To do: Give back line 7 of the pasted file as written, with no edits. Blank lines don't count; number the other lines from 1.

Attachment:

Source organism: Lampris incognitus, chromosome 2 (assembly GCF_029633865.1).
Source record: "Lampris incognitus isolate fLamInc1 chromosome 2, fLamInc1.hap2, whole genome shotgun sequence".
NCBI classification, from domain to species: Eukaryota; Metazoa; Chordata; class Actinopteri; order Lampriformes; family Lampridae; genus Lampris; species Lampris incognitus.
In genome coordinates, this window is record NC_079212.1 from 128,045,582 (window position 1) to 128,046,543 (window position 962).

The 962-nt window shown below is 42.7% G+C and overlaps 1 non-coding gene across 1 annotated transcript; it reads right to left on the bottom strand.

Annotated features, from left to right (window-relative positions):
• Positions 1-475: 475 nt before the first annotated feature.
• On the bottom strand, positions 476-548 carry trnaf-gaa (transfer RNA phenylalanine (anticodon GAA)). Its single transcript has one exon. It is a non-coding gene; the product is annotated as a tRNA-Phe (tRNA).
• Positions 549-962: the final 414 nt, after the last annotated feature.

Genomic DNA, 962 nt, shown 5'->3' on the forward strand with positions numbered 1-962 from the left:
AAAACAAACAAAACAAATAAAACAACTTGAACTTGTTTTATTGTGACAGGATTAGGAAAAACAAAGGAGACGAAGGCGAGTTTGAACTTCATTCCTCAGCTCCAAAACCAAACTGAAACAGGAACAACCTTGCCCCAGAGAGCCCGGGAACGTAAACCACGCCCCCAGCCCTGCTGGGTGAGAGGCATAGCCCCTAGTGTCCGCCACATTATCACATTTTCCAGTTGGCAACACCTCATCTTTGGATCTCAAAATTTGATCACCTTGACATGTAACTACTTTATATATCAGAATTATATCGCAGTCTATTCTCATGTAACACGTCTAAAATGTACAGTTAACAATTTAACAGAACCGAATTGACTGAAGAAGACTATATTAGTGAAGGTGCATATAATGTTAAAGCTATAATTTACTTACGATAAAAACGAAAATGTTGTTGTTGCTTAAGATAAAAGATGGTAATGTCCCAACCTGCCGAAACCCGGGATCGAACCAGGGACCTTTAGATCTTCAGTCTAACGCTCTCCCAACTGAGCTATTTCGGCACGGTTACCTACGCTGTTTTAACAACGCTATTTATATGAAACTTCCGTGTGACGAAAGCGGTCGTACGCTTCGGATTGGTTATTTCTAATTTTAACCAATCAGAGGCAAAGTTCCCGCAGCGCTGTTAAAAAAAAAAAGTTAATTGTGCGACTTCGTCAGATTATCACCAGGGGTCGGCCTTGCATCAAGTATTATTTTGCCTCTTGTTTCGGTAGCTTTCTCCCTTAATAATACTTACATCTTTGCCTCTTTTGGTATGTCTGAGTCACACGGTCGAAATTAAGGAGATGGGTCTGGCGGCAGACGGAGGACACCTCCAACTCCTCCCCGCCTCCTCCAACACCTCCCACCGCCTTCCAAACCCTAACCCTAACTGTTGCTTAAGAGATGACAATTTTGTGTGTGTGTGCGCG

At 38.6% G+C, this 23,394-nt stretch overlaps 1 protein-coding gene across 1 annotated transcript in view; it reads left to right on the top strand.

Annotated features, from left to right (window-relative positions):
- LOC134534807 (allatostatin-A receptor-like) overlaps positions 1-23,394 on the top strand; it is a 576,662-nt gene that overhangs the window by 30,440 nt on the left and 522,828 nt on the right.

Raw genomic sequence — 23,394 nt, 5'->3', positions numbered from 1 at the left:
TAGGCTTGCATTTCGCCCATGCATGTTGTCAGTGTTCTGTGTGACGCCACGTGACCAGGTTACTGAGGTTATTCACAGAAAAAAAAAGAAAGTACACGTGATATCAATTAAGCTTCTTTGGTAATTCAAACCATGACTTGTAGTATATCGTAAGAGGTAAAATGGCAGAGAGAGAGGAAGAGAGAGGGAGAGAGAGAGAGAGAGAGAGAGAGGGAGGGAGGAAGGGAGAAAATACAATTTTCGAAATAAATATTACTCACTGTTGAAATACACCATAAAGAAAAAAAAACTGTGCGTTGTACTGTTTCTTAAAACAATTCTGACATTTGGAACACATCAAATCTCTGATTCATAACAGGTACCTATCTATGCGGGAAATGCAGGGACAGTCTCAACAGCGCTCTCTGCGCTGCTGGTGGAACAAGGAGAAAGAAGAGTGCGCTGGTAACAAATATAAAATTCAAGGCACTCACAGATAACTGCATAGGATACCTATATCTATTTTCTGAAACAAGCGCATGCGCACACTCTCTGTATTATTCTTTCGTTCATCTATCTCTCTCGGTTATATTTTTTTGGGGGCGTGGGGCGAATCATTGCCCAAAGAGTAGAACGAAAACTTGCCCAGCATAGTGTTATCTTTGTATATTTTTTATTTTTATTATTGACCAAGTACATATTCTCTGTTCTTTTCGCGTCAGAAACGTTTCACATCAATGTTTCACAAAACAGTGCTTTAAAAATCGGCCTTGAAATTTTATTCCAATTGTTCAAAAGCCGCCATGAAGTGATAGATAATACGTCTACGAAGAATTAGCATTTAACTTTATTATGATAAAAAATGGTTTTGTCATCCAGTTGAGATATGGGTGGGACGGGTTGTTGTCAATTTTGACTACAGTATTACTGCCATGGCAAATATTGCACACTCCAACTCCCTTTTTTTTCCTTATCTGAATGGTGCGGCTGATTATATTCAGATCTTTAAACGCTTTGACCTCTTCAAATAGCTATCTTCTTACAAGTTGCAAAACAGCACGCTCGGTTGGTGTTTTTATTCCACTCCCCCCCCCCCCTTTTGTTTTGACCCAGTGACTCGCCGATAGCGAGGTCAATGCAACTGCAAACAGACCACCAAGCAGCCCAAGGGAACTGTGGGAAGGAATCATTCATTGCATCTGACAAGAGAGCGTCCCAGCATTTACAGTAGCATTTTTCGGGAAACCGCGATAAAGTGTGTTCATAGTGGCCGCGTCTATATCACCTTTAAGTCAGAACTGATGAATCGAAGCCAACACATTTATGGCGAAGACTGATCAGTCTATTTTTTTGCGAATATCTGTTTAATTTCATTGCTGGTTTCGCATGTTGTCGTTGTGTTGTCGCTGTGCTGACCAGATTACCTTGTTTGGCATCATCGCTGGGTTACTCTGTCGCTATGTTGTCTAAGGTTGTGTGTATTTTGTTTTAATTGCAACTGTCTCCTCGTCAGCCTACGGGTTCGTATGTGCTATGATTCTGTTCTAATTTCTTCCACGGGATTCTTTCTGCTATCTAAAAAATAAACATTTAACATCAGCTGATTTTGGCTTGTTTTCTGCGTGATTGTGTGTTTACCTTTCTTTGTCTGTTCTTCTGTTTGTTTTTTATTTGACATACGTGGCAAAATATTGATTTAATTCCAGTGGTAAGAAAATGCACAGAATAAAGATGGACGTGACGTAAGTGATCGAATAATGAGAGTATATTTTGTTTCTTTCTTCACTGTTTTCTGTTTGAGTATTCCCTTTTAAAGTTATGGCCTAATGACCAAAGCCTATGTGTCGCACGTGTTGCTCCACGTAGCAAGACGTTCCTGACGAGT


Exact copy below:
• Positions 1-475: 475 nt before the first annotated feature.